How do I know if the individuals providing services are employees or independent contractors?
Deciding who is an employee and who is an independent contractor is a decision that a business must make. It is not one that can be made just because it will avoid payroll taxes or because issuing a 1099 makes the administration of the business simpler. The consequences of assigning the wrong classification can be very costly. IRS guidelines for making a good decision are based on the following common law rules.

Behavioral Control Factors
  • Does the company control or have the right to control what the worker does and how the worker does his or her job?
  • Type of instructions given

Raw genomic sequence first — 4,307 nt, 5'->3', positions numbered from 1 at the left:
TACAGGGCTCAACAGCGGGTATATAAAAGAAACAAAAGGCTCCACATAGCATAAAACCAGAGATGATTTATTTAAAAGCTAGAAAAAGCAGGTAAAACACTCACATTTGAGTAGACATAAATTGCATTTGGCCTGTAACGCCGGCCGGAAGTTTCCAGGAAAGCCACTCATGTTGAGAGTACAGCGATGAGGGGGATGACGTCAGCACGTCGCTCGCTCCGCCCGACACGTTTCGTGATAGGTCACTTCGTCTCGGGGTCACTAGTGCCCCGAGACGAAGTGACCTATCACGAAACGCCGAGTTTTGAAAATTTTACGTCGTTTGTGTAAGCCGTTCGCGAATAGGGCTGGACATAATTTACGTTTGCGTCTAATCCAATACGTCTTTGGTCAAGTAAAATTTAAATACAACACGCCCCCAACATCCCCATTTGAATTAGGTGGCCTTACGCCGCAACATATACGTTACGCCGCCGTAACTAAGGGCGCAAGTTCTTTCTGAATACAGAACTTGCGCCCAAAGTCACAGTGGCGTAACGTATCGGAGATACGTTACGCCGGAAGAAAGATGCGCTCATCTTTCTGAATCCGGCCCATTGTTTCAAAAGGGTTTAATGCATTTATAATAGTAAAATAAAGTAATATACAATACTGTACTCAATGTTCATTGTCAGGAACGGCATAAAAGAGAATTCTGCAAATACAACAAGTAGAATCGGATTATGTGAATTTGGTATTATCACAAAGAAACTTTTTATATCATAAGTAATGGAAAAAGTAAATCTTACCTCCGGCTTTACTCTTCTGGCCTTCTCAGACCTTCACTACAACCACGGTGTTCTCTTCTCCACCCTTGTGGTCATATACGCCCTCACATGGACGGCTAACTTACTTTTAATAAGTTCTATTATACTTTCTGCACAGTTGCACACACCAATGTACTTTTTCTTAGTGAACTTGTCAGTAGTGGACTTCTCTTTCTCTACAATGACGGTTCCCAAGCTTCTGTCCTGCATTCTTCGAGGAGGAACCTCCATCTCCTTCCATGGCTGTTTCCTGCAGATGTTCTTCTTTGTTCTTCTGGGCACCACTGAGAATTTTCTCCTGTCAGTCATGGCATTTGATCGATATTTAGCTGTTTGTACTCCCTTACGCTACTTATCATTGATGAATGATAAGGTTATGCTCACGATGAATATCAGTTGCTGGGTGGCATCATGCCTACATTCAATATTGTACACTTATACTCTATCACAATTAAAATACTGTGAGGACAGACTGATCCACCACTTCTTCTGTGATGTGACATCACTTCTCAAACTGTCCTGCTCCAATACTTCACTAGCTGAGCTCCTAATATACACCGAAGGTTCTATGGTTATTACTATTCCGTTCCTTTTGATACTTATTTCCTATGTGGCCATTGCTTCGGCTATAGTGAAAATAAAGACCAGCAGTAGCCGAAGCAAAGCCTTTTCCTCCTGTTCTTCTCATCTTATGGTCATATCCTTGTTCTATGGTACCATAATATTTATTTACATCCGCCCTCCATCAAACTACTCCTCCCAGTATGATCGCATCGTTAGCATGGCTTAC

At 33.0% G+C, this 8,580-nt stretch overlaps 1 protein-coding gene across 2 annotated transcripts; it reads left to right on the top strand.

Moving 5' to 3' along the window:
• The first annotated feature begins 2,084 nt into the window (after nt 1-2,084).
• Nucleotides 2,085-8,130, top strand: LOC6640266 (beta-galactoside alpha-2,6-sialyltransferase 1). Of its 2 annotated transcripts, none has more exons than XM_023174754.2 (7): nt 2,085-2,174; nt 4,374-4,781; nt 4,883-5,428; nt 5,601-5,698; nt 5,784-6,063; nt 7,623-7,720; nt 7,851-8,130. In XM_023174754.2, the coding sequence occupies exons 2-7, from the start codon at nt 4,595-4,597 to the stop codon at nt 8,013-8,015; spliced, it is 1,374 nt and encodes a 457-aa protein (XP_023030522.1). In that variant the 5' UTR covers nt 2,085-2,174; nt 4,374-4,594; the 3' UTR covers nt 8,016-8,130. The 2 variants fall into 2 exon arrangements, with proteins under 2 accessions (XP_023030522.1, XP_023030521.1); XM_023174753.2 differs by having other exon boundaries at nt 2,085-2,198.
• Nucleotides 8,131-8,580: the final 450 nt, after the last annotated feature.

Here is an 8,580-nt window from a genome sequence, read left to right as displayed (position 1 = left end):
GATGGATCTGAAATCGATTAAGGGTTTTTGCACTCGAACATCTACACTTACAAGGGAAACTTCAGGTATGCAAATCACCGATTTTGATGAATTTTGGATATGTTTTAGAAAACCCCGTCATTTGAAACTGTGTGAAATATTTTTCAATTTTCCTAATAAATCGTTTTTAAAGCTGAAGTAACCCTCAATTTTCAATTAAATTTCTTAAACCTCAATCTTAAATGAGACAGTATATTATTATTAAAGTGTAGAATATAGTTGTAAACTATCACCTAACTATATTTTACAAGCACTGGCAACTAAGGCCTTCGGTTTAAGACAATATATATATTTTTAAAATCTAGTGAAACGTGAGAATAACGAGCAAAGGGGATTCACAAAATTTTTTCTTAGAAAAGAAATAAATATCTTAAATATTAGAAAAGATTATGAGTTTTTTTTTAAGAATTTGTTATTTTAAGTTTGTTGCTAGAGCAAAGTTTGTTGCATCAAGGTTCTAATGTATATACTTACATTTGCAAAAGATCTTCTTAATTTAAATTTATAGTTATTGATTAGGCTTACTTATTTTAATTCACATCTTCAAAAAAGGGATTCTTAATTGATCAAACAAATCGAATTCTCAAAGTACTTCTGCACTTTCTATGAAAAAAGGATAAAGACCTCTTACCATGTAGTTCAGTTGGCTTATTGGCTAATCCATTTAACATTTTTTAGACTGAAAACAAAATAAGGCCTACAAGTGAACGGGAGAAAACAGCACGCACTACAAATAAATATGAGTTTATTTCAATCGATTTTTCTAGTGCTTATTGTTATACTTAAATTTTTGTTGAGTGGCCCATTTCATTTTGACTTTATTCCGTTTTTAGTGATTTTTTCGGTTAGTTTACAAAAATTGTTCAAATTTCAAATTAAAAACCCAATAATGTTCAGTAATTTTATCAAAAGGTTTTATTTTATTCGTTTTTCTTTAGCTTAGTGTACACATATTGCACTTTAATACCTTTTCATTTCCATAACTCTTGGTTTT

• Degree of instruction
  • Evaluation systems
  • Training
Financial Control Factors
  • Are the business aspects of the worker’s job controlled by the payer? (these include things like how worker is paid, whether expenses are reimbursed, who provides tools/supplies, etc.)
  • Significant investment
  • Unreimbursed expenses
  • Opportunity for profit or loss
  • Services available to the market
  • Method of payment
Type of Relationship
  • Are there written contracts or employee type benefits (i.e. pension plan, insurance, vacation pay, etc.)? Will the relationship continue and is the work performed a key aspect of the business?
  • Written contracts
  • Employee benefits
  • Permanency of the relationship
  • Services provided as key activity of the business